". . . and having done all . . . stand firm." Eph. 6:13


Stanford Law Parts Ways with DEI Dean Who Berated Judge

July 21, 2023

Stanford Law School’s (SLS) Associate Dean for Diversity, Equity, and Inclusion (DEI), Tirien Steinbach, has left the school “to pursue another opportunity,” SLS Dean Jenny Martinez informed students in a Friday email. Steinbach was suspended after public outcry in March for her role in heckling and derailing a March 9 event sponsored by The Federalist Society’s campus chapter featuring U.S. Circuit Judge Kyle Duncan. “Associate Dean Steinbach and I both hope that SLS can move forward as a community from the divisions caused by the March 9 event,” wrote Martinez.

When Duncan tried to deliver prepared remarks on “COVID, Guns, and Twitter,” hostile law students repeatedly heckled him, waved protest signs, and shouted that they hoped his daughters would be raped. When Duncan asked school administrators to restore order, Steinbach came up to the lectern. But instead of rebuking the disruptive students, Steinbach launched into a six-minute tirade against Duncan, accusing him of causing “harm” to the campus community by his rulings and making her “uncomfortable” to be in the same room as an event “tearing at the fabric of this community.”

That weekend, Stanford University President Marc Tessier-Lavigne and Martinez wrote a letter of apology to Duncan. A majority of SLS students then launched a silent protest against Dean Martinez for issuing an apology. Meanwhile, a minority of students called for Dean Steinbach to be fired. Four months later, Steinbach has now parted ways with the school.

“We are thrilled to see Dean Tirien Steinbach is being held accountable for her actions. She made it clear she does not believe in such principles as open discourse and free speech,” said Cherise Trump, executive director of Speech First, a campus free speech advocacy group (and no relation to Donald). “The day Steinbach violated campus free speech policies and led an angry mob to shout down a sitting judge simply because she did not like his views, was the day she told the country that Stanford Law School has a much lower hiring standard than we knew.”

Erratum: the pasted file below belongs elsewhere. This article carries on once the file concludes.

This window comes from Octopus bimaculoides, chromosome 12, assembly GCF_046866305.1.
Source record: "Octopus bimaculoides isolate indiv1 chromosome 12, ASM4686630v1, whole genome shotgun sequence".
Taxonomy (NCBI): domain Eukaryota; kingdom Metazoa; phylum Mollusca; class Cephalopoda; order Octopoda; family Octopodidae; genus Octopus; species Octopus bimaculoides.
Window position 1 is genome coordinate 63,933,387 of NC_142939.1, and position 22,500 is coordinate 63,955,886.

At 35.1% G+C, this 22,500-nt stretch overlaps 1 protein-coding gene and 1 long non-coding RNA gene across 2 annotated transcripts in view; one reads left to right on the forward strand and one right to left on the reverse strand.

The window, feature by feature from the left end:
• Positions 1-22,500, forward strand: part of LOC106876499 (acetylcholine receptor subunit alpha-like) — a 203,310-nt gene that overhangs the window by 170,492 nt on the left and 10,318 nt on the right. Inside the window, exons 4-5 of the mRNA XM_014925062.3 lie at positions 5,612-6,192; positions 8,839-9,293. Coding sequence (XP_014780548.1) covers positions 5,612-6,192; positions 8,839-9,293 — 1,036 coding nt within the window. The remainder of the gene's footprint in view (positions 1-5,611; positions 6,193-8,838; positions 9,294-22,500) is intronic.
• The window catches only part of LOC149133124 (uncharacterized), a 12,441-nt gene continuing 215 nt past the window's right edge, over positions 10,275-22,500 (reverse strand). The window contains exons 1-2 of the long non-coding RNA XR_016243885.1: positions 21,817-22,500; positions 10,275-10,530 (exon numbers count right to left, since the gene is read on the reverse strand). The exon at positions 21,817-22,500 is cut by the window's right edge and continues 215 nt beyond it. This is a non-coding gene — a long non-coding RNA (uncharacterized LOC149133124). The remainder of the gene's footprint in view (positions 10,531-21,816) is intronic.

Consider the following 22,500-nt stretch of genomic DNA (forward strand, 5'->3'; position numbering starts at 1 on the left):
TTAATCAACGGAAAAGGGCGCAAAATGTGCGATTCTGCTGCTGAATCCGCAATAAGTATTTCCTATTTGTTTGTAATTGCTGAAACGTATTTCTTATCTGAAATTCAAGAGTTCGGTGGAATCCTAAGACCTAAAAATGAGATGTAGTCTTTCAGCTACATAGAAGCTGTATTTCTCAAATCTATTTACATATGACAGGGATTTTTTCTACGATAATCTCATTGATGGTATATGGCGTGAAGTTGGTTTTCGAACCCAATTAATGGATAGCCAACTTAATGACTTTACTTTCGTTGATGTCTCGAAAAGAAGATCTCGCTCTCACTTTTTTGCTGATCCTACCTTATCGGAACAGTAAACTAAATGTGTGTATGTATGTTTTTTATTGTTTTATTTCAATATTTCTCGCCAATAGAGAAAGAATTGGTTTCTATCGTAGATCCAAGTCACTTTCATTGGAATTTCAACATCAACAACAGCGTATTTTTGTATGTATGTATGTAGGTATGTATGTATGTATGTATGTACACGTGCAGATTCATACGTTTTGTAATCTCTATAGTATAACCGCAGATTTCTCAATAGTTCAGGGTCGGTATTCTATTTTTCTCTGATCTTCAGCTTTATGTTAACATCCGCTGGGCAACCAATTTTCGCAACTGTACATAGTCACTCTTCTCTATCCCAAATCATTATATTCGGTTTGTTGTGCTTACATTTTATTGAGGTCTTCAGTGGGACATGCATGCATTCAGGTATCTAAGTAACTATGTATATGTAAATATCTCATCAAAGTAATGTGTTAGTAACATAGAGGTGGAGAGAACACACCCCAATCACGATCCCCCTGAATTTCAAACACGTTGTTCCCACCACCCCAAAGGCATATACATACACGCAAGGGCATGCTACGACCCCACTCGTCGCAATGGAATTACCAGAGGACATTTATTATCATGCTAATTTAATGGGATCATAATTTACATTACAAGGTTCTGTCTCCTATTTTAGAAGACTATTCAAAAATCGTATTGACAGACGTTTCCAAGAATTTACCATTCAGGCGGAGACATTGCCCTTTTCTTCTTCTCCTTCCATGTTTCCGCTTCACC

But the larger question is whether Stanford has done enough to appease federal appellate judges who have boycotted the school. Federal Judges James Ho and Elizabeth Branch (on the Fifth and Eleventh Circuits, respectively) announced in April that they would “not hire any student who chooses to attend Stanford Law School in the future” after they deemed the school’s corrective actions (including Steinbach’s suspension) to be insufficient.

“Administrators who promote intolerance don’t belong in legal education. And students who practice intolerance don’t belong in the legal profession,” wrote Ho and Branch.

In a March 22 letter, Martinez announced four steps SLS would take after the conduct of the students and Steinbach violated the school’s own free speech policy. These included 1) placing Steinbach on leave, 2) implementing additional free speech training for staff, 3) adding “mandatory educational programming” on free speech to the academic calendar, and 4) adopting and educating students on an even “more detailed and explicit” free speech policy.